- Associated Press - Monday, June 22, 2015

BILOXI, Miss. (AP) - The price tag for moving the main gate to Keesler Air Force Base is $30 million but security issues have prompted Biloxi Mayor Andrew “FoFo” Gilich to make it happen.

Keesler’s former commander, Lt. Gen. Clark Griffith, said plans in 2009 to relocate the main entrance to Division Street after Hurricane Katrina were dropped due to Department of Defense budget cuts.

The cost would include the construction of a new visitor’s center and a commercial vehicle inspection point that is up to current security standards.

F. Cliff Kirkland, who volunteers as the head of the mayor’s transition team, told The Sun Herald (https://bit.ly/1CnSboX ) the gate’s shortfalls became highlighted after Sept. 11, 2001, when the Pentagon increased security standards for U.S. military installations worldwide.

“It’s on notice. It has been for many years,” Kirkland said. “That’s obviously the main reason driving this. That’s the most significant issue.”

Griffith, who retired in 1998, said Keesler was able to temporarily meet the increased requirements after 9/11 by restricting entry to officials only.

That eventually was replaced with other temporary workarounds, one of which involves commercial vehicle access.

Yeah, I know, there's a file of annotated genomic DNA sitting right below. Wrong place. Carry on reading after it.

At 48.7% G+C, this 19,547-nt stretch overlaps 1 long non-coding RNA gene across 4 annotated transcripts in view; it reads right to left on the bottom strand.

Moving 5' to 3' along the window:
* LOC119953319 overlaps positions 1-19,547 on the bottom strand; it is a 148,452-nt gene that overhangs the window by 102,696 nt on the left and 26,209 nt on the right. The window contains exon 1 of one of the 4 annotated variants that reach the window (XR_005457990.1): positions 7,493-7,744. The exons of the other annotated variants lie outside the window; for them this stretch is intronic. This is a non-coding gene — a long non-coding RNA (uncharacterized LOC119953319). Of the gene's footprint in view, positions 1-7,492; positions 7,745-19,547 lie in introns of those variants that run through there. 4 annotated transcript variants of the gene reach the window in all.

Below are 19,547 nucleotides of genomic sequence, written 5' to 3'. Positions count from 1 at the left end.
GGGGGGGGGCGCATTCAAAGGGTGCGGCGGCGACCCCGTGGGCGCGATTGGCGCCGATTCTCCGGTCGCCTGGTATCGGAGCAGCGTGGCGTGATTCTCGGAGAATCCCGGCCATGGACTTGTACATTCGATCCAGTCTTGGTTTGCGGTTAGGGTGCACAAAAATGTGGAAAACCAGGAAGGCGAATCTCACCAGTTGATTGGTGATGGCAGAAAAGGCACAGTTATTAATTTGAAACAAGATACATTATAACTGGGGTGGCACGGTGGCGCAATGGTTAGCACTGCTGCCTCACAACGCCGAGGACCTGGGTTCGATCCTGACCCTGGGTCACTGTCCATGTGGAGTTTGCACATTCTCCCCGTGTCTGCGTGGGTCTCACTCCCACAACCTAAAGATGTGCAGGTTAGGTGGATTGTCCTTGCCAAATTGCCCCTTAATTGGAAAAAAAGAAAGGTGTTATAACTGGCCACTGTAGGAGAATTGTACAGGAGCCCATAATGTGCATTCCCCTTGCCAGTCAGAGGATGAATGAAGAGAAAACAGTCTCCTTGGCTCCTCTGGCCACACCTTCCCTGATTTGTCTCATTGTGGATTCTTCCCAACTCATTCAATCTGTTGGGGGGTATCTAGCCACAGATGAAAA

The increased standards require any non-military commercial vehicles to pass through additional screening, such as X-ray machines and bomb-sniffing dogs, before complete entry is granted.

Without room to accommodate such screening at Keesler’s main entrance, the base implemented a makeshift inspection site under a tent behind its medical center, Griffith said.

To get there, trucks must first pass through a residential area, then through a secure back gate off Kensington Drive.

“Even with the workarounds that we’ve done, people can get way too far into our base without us really knowing what’s in their truck, their car or what the hell they want,” Griffith said.

Division Street offers an ideal location for a main gate because it would provide a large buffer zone between entry and base housing, Griffith said.

Keesler spokesman Tech Sgt. Greg Biondo said a new gate would typically be funded by the federal government and the infrastructure outside the base’s fence to support the gate would use city or state funds.

One possible source could be a U.S. Department of Transportation grant.

City and state tax dollars may also come into play because both Division Street and the I-110 exit ramp would likely require some expansion or improvement, officials said.

Kirkland said it is not a city-driven project but simply the city responding to a security need of its largest economic asset.

Keesler is the largest employer in Biloxi, and city leaders do not want to see the base shut down because its gates aren’t up to par.

“It’s vital to the economy not only of Biloxi but to the entire Mississippi Coast and to the state,” Kirkland said.

Griffith agreed, saying it’s too risky to not complete the project.

“We have all seen how the current military leadership continues to request we close 30 percent of our existing bases,” the general said. “If that happens, as it has in the past, we don’t want our base to be considered for closing because we have security problems.”


Information from: The Sun Herald, https://www.sunherald.com

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